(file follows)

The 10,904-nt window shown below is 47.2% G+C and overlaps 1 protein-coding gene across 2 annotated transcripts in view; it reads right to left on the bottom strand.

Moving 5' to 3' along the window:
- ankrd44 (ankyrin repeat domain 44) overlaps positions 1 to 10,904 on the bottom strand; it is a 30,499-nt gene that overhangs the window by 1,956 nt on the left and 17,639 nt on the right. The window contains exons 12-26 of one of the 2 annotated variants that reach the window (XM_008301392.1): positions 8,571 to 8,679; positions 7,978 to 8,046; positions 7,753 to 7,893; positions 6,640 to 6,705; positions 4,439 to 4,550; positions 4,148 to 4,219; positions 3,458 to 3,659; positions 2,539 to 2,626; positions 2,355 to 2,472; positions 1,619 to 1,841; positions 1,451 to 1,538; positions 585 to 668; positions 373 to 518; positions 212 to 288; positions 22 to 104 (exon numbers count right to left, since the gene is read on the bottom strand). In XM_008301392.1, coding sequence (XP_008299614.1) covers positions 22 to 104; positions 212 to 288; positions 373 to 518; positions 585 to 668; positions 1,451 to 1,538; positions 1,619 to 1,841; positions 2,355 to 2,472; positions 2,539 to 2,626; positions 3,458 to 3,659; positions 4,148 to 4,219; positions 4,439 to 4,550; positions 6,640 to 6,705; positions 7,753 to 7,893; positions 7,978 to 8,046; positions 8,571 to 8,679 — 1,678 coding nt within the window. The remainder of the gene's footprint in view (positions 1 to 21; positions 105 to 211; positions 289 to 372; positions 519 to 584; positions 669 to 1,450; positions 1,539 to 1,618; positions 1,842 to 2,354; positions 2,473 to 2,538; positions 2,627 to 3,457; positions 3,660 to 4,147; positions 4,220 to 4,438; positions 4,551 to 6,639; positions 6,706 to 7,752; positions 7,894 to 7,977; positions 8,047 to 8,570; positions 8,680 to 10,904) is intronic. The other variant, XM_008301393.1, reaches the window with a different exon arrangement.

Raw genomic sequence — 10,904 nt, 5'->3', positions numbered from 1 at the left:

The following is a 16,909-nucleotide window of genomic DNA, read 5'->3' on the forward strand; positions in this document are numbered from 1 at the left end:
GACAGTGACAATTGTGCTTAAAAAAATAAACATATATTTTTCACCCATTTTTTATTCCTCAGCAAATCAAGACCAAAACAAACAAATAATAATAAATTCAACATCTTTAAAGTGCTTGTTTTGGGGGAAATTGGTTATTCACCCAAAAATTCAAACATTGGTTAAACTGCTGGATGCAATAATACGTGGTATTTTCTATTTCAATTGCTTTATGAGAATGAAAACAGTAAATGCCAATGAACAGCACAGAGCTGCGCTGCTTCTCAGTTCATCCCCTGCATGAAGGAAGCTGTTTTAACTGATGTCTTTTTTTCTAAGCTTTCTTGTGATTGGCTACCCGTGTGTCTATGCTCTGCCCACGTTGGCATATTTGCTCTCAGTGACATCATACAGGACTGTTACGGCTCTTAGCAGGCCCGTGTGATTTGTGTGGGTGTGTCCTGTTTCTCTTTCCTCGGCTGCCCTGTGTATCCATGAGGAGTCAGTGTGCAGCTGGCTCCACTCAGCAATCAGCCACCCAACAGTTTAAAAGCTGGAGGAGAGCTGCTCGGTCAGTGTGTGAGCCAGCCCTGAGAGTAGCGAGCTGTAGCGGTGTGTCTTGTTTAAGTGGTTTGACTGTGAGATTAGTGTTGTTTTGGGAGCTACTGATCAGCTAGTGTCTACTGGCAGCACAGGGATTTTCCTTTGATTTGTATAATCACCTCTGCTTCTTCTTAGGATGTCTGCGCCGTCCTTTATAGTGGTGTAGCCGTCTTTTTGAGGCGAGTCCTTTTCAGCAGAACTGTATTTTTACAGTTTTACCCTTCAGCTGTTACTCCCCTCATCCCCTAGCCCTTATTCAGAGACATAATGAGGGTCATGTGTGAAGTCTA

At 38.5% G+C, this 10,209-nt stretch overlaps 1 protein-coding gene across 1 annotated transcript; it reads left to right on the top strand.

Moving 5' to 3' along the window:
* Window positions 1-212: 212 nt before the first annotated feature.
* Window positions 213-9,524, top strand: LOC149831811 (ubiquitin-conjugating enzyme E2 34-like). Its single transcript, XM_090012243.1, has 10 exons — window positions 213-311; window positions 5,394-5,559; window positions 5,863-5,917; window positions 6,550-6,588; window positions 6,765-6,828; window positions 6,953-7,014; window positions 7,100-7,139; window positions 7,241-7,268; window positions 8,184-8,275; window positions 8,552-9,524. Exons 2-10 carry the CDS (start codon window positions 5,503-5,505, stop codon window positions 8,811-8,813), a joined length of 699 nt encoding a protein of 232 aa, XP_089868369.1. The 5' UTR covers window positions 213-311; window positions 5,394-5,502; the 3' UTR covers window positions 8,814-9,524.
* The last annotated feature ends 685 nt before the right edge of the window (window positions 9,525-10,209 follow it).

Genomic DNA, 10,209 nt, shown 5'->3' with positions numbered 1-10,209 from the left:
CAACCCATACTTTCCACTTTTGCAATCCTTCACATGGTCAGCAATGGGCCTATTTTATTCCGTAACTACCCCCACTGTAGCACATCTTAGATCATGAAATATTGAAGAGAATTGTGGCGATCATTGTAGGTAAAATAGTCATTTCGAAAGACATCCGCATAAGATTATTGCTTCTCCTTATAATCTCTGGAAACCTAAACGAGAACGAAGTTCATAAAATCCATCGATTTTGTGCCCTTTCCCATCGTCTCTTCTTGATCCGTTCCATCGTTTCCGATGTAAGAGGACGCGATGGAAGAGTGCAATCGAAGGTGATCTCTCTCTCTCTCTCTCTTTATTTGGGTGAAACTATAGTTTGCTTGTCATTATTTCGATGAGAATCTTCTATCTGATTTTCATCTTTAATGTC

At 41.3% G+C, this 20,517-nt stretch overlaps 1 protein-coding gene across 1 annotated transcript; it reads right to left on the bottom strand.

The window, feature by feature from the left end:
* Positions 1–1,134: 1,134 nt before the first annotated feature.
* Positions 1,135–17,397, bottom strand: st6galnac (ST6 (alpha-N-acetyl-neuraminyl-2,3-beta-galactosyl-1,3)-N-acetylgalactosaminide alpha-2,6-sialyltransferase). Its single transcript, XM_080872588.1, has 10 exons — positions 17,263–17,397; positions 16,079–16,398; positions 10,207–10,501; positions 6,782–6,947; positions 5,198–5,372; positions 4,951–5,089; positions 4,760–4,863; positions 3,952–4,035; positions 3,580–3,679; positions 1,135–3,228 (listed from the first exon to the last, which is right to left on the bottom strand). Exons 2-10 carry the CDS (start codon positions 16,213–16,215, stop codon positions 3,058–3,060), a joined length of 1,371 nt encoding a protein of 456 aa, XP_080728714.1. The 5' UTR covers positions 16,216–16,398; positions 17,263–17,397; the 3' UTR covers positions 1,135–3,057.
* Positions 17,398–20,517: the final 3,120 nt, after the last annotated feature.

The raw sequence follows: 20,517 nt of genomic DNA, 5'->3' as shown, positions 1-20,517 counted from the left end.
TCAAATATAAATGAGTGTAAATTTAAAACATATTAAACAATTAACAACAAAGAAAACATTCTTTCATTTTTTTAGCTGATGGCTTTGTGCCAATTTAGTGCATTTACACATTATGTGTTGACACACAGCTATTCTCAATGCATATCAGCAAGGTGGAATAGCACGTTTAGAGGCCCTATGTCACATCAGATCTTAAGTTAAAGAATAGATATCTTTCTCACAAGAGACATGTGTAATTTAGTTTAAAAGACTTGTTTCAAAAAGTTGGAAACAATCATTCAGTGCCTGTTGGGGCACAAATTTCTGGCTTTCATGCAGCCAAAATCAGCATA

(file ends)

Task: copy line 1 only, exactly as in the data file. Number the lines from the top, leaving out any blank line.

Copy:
The 10,904-nt window shown below is 47.2% G+C and overlaps 1 protein-coding gene across 2 annotated transcripts in view; it reads right to left on the bottom strand.